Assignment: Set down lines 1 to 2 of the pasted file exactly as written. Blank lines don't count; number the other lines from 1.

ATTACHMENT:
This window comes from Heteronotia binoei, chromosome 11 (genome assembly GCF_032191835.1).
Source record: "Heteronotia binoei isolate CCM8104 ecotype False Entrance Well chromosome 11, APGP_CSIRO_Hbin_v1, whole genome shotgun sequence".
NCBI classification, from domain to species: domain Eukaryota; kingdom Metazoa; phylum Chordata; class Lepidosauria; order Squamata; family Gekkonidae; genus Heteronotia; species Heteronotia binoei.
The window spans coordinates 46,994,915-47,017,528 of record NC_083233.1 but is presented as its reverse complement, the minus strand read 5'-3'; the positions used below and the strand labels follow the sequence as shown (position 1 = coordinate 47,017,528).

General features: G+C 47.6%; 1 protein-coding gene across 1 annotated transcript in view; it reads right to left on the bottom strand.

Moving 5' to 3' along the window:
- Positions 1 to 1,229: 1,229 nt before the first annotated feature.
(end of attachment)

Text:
This window comes from Heteronotia binoei, chromosome 11 (genome assembly GCF_032191835.1).
Source record: "Heteronotia binoei isolate CCM8104 ecotype False Entrance Well chromosome 11, APGP_CSIRO_Hbin_v1, whole genome shotgun sequence".